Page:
And the Plame game, newly disclosed testimony raises fresh questions about the leak of the CIA operative's identity. And Roberts on a roll, more Capitol Hill meet and greets today for President Bush's Supreme Court nominee. Will his ride remain smooth?

The wave of bombings in London is sending political repercussions across the Atlantic to the U.S. Last night the House approved renewal of provisions of the controversial Patriot Act by a definitive vote of 257-171.

And president Bush may be on the road to pitch Social Security reform, but the war on terror remains a key issue.


BUSH: I'm confident like our country, the citizens of that country will not be intimidated by thugs and assassins. They understand what we know.


BUSH: They understand what the citizens of this country understand is that we will hold true to our principles of human rights and human dignity and the freedom to worship. We're not going to let anybody frighten us from our great love of freedom.


MALVEAUX: Let's start off with you, Bay. The New York City's reaction here, Mayor Bloomberg coming out saying now we're going to have these random searches of bags on ferries, on trains, this time of thing. Civil libertarians already saying perhaps this isn't even legal. Is that the correct response here? Some are saying perhaps, even, it will lead to racial profiling.

BAY BUCHANAN, DAILY CAUSE: Listen, I think there's no question it's a proper response, if the people of New York are concerned, they want to see action taken. And I have no problems with the response. I'll tell you, I don't think he went far enough. He's trying to be politically correct. He says we're not going to identify any group of people, just pick people at random. We all know that 70-year-old ladies carrying a bag are not our concern. We do know that it's militant Islam with whom we are at war. And we should make certain that we're looking for the people that are most likely to do us harm.

So, I think he should put aside the political correctness and let's be serious about this war.

MALVEAUX: James, do we know that? Do we know that those are the people responsible here? Those are the people we should be looking for in New York and other cities?

JAMES CARVILLE, CNN POLITICAL ANALYST: It's stupid to say all the attacks we saw in London and attacks we saw in 9/11 certainly were perpetrated by militant Islam. Not an expert on the origins of terror, but what we're seeing right now. You know ride on the subway, you go on an airplane, and we go through metal detectors and everything else. I don't know -- you know, I guess -- you don't know if the next phase of the terrorists would be that they would pay somebody a bunch of money to carry it if you didn't target different people.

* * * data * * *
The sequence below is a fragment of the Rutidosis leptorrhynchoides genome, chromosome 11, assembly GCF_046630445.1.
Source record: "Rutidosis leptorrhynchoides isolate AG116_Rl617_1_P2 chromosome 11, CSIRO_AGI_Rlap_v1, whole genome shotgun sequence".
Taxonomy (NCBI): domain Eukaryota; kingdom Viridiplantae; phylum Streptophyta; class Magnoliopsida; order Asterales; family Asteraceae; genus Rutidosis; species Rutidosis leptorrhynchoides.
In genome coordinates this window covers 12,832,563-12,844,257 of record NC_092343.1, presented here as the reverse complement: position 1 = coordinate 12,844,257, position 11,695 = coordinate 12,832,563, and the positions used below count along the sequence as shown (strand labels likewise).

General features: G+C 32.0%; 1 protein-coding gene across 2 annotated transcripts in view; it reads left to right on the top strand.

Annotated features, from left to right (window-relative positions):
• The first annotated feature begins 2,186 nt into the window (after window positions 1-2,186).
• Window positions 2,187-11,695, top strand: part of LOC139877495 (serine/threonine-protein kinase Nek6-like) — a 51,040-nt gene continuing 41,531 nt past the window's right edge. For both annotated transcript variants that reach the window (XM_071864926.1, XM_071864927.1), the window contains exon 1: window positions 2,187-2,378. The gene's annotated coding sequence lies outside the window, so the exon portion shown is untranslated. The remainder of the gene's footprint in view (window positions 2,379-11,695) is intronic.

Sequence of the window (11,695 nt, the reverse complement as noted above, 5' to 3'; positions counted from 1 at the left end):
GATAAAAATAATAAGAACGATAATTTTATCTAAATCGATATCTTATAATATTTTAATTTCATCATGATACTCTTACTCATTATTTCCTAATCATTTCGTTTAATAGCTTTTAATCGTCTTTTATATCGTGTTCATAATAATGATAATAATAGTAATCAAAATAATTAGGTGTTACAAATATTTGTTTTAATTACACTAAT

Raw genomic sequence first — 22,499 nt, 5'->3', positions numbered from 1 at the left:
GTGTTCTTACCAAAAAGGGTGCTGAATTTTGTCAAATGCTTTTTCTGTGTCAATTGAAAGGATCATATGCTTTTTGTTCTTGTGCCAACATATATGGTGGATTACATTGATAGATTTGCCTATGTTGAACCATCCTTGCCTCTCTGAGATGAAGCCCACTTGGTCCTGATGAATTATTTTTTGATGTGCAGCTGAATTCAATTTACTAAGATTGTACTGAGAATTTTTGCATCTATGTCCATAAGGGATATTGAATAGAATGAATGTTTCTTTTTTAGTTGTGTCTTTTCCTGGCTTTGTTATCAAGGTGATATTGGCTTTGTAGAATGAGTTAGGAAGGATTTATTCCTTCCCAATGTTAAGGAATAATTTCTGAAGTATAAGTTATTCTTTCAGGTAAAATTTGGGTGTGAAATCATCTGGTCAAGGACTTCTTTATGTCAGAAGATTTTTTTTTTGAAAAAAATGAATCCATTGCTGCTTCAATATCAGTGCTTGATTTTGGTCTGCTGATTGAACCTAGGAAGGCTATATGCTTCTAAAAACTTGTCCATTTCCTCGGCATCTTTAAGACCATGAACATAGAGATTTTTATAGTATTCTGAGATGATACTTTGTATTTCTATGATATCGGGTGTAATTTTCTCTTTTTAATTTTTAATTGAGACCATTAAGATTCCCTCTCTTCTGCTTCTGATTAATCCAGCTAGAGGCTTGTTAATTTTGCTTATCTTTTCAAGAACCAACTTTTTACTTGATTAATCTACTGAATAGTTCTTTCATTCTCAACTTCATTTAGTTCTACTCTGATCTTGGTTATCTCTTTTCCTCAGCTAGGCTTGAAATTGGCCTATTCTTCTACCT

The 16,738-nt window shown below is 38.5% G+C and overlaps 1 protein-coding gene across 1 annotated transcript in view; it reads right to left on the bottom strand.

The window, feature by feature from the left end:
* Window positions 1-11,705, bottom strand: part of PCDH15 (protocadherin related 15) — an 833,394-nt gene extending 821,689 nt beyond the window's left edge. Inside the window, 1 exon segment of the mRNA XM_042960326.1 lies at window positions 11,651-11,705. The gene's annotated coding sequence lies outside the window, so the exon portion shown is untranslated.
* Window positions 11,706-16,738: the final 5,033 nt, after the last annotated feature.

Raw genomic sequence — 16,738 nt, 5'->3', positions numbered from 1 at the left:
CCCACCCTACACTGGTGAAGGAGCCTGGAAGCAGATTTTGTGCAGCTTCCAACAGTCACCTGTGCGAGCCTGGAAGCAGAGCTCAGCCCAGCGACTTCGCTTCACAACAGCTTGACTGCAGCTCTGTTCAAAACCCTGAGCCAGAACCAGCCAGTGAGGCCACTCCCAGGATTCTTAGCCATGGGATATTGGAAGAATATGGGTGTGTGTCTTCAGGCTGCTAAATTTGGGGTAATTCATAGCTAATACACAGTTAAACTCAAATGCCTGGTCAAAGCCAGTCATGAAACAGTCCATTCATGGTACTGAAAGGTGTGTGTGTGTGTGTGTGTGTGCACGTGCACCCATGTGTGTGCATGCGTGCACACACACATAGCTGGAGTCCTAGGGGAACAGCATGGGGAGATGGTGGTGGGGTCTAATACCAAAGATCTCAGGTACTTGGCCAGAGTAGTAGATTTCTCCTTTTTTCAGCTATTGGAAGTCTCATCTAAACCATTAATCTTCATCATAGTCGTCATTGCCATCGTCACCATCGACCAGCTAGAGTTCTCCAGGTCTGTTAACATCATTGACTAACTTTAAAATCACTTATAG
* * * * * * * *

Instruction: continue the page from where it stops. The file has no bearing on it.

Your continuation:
I mean, I would leave that up to the experts. There are a lot of people that work pretty hard on this subject. And that think long and hard about it.

MALVEAUX: But what do you think of these new measures that target the trains in particular, the subways?

CARVILLE: Well, if they did that in Madrid and they did it in London. We don't know. We always focus on the last one. We've been very focused on airline security, because that was the last time that the terrors hit us.

I don't know. I mean, I'm not an expert on terrorism. But I know that I ride the trains from time to time. And there are a lot of people that depend on the train for transportation. And you know, I think it's smart to look at this stuff.

BUCHANAN: I've talked to people, they say listen, I'll walk through with my bag open if it makes me feel that everybody's doing that. And they'll feel more comfortable. That's what we need to do, is keep calm.

MALVEAUX: Now, let's take a listen here, take a look at this poll here. ABC News "Washington Post" poll showing whether or not people are even worried about another terrorist attack. A great deal 30 percent say yes. Somewhat, 43 percent. Not much/none say 27 percent. Are we reacting here? Or overreacting? It seems as if most Americans do not put this on the top of their list as a priority.

BUCHANAN: Well, if you put those two numbers together, it's likely and very concerned, you've got 70 I believe. So this seems to me to be obviously a concern.

I think there's no question when that happened -- when we saw the bombs go off in London that Americans were jarred. And they know that these people who are doing it hate us as much, if not more so, than the English government. So of course, we're concerned. And I think that we are not overreacting. In fact, I do not thing, as I said, we're taking it seriously enough.